Switching to whole spices can be disconcerting for cooks who grew up knowing them only as dull-colored powders in identical jars. The difference between fresh and dried is especially stark with ginger, which instead of a pale yellow powder is a fresh, juicy root. Many recipes begin by peeling the ginger, but the peel is edible, and that step is usually optional.
Ginger belongs to a large and varied family of tropical plants, which includes cardamoms, turmeric and even bananas. Like potatoes, the large hand-shaped rhizomes will sprout new ginger plants if they're given the opportunity. Ginger contains a number of volatile compounds, giving it a bright, citrusy, peppery flavor when it's fresh. Some of those volatile compounds are lost when the ginger is dried, and others change their chemical structure, which is why dried ginger is both stronger and less complex than fresh.
Ginger rhizomes are pale yellow and very juicy inside, with a thin, tan-colored skin. The skin is removed before ginger is dried and ground, but fresh ginger is almost always sold with the peel on. When the ginger is at its freshest, the skins are thin, smooth and have a faint sheen. As the rhizomes age they lose moisture and shrink, and their peel becomes increasingly thick and woody. Like the skin of the potato, it's entirely edible and -- like the rest of the root -- high in fiber, so deciding whether or not to leave it on is a personal and aesthetic choice.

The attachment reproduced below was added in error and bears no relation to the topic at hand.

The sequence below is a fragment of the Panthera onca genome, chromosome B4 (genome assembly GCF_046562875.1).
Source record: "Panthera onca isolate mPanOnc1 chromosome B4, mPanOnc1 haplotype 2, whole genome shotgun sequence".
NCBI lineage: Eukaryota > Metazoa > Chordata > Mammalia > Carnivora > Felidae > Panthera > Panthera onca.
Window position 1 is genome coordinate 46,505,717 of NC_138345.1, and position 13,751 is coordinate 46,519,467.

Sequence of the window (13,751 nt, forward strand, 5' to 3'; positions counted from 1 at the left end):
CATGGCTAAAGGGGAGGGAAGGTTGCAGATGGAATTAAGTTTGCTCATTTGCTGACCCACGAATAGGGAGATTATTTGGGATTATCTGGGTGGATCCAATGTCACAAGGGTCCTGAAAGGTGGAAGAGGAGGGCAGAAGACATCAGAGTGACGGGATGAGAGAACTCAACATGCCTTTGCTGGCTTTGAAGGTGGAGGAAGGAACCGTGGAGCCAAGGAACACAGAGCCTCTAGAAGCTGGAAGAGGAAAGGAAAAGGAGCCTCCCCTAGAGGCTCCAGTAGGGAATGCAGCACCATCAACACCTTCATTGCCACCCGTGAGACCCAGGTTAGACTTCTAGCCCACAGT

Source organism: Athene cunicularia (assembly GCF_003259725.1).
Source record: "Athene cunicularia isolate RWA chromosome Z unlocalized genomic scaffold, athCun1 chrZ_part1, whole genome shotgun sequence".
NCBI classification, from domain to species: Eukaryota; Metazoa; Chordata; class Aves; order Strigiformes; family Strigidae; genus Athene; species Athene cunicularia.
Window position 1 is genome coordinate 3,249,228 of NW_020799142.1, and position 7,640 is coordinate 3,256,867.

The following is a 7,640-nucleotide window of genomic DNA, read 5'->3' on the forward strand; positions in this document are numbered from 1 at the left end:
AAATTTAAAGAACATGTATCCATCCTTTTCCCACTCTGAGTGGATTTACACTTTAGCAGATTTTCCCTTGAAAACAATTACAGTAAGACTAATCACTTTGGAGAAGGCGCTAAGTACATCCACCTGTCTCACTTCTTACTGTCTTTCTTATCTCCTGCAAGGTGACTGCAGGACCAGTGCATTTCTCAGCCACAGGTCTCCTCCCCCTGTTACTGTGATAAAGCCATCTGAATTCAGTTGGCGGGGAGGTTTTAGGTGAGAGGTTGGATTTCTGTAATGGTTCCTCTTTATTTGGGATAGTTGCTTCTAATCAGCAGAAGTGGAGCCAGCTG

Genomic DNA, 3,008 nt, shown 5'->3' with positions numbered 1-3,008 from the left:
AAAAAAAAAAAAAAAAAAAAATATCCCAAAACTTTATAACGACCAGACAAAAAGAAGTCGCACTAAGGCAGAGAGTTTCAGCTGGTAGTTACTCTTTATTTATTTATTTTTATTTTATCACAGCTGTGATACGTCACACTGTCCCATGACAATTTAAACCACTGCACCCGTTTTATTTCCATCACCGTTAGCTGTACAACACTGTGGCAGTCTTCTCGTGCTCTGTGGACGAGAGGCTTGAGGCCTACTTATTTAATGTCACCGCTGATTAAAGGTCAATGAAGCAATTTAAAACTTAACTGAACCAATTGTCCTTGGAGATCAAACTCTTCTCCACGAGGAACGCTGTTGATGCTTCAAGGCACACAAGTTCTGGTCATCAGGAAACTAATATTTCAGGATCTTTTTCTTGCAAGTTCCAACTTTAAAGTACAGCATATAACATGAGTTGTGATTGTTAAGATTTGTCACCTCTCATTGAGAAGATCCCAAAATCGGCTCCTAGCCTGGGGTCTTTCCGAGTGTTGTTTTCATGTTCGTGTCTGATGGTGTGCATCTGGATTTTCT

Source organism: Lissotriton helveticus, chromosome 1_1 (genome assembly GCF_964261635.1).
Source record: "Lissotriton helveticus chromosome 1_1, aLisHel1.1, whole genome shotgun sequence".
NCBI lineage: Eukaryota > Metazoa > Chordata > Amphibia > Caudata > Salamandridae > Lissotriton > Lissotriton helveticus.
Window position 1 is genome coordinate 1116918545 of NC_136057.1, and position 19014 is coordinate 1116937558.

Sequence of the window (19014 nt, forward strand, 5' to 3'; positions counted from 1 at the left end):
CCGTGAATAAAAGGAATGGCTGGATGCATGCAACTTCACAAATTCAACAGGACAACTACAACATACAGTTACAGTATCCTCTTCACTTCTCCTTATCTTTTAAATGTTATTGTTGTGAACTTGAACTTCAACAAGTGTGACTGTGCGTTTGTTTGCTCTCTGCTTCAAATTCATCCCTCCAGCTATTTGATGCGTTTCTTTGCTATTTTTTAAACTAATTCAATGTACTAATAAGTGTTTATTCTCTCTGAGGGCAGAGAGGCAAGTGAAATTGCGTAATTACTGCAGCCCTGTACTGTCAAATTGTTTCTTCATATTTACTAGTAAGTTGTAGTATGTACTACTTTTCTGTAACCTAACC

When ginger is sliced thinly for soups, sauces and broths, the skin can be left on as a time-saver for the cook. Even a thick, woody skin can't be detected when the ginger is sliced very thinly, and the slices are often removed from the finished product before serving. If the ginger is to be marinated, pickled or shredded and fried as a garnish to the main dish, it's usually peeled to give the ginger a better appearance. Peels can be left on slices used in tea or other beverages, and this is often a way to use up the flavorful but unsightly skins peeled from the ginger for other uses.
It's best to remove the peel once the ginger begins to dry and shrivel, and especially if it displays visible signs of mold. At this stage the best tool for removing the peel is a small, sharp paring knife. When the ginger is fresher and the peel is thin and fine, you can use a conventional peeler to remove it. Alternatively, scrape the peel using the dull back of a knife rather than cutting it away with the sharp blade. Some cooks prefer to use the tip of a spoon, which removes the skin without wasting any of the flesh underneath.
- On Food and Cooking: The Science and Lore of the Kitchen; Harold McGee
- On Cooking: A Textbook of Culinary Fundamentals; Sarah Labensky, et al.
- Fine Cooking: Cooking With Fresh Ginger
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